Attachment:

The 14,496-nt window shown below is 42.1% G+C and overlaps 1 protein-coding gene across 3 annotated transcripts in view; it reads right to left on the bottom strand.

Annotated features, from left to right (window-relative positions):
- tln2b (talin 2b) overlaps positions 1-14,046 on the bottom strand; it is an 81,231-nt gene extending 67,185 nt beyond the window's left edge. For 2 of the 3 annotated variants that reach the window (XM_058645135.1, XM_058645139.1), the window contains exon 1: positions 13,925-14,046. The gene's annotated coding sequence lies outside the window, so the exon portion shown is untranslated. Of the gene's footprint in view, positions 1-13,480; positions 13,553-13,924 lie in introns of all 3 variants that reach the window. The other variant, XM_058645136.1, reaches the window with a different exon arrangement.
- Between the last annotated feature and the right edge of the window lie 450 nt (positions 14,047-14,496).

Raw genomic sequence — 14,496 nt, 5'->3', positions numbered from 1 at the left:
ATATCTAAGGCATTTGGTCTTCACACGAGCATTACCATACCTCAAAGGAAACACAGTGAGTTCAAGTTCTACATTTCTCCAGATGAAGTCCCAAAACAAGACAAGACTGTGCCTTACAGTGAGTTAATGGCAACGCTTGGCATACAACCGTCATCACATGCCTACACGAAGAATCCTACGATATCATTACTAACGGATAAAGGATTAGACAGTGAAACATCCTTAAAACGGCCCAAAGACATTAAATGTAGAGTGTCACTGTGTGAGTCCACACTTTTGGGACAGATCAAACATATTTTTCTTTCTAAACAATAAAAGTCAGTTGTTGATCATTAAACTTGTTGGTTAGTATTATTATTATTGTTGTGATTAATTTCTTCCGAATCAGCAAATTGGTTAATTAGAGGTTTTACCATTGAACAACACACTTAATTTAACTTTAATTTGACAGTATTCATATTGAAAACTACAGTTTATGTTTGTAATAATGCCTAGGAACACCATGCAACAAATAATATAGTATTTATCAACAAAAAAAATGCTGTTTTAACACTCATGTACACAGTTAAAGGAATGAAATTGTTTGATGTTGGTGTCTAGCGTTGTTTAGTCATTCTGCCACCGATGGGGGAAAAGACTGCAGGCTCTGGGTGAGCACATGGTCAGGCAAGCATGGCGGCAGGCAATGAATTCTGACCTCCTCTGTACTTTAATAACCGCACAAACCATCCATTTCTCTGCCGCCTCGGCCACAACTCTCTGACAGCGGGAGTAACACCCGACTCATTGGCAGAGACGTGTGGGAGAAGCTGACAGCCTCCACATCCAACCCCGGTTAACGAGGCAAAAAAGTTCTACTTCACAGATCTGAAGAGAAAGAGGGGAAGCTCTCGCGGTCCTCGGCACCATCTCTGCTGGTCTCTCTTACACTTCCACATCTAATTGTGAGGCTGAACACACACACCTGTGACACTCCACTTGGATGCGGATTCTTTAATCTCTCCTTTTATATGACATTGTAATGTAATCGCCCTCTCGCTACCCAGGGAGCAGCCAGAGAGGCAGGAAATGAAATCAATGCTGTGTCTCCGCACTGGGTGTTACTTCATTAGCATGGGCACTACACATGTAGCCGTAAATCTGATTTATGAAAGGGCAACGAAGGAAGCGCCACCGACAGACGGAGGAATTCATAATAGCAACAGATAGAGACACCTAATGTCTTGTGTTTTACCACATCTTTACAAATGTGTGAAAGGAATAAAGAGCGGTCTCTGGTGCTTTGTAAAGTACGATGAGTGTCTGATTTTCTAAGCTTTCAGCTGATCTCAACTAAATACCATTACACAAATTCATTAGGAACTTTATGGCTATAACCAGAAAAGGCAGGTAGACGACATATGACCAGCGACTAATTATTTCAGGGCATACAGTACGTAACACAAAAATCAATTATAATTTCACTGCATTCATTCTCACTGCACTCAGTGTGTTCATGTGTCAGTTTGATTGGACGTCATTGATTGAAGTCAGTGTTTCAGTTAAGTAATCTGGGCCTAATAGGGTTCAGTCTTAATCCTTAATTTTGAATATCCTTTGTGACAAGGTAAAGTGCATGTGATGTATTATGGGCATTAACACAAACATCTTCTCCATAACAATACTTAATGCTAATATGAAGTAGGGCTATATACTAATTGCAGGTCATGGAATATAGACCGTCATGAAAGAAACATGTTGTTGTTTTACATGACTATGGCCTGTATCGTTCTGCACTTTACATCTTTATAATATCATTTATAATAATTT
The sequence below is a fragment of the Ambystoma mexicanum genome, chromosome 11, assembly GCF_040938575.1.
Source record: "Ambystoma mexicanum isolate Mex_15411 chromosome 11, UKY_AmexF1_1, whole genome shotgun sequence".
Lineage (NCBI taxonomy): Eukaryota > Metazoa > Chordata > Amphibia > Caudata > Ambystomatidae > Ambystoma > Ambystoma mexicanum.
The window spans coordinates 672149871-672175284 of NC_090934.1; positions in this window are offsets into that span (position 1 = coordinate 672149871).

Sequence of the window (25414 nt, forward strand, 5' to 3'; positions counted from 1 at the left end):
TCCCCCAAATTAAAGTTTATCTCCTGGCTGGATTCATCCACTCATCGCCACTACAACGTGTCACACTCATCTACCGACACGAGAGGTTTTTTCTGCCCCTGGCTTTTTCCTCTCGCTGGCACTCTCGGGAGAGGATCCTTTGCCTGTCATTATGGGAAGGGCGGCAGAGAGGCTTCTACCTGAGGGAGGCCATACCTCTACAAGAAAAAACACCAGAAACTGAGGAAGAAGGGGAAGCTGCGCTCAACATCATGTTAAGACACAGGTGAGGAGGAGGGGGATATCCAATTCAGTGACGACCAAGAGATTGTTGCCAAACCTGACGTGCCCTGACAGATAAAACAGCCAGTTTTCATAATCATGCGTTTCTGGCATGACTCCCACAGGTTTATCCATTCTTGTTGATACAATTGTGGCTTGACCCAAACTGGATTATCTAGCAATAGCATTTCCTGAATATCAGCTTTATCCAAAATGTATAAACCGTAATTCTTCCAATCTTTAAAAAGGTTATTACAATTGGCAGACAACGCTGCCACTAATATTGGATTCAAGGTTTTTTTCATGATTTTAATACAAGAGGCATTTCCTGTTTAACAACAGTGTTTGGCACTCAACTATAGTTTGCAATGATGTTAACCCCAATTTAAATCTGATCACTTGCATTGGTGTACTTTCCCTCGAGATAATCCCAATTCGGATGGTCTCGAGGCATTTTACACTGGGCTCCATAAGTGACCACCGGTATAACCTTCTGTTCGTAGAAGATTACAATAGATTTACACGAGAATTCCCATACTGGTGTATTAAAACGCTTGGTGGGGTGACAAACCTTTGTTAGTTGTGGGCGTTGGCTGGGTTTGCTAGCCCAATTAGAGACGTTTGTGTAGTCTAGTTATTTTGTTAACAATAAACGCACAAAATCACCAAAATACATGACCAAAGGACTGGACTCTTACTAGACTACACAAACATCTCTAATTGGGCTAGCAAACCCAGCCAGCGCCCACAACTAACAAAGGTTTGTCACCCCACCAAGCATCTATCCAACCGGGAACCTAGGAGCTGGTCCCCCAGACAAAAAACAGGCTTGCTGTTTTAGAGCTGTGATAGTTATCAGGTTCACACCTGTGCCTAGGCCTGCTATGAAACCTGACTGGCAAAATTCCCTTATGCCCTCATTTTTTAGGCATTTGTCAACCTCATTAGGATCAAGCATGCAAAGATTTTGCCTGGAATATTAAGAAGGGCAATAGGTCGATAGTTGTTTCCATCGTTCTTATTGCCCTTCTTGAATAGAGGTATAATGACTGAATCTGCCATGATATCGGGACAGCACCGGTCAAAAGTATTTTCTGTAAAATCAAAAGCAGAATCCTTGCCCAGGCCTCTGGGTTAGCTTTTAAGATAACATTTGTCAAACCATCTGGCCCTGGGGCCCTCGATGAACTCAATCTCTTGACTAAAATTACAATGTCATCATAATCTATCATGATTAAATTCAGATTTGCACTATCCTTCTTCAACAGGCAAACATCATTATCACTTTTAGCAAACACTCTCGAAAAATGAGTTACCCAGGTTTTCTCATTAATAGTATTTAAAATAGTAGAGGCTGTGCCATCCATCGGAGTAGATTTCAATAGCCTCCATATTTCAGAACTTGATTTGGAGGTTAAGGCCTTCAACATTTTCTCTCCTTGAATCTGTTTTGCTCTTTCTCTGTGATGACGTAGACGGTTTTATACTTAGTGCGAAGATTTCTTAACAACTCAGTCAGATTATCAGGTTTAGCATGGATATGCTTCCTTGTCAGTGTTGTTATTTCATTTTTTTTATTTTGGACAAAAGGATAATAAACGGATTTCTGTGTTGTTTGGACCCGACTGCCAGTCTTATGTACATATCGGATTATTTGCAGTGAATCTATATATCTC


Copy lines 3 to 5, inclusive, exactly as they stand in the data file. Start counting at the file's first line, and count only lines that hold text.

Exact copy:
- tln2b (talin 2b) overlaps positions 1-14,046 on the bottom strand; it is an 81,231-nt gene extending 67,185 nt beyond the window's left edge. For 2 of the 3 annotated variants that reach the window (XM_058645135.1, XM_058645139.1), the window contains exon 1: positions 13,925-14,046. The gene's annotated coding sequence lies outside the window, so the exon portion shown is untranslated. Of the gene's footprint in view, positions 1-13,480; positions 13,553-13,924 lie in introns of all 3 variants that reach the window. The other variant, XM_058645136.1, reaches the window with a different exon arrangement.
- Between the last annotated feature and the right edge of the window lie 450 nt (positions 14,047-14,496).

Raw genomic sequence — 14,496 nt, 5'->3', positions numbered from 1 at the left: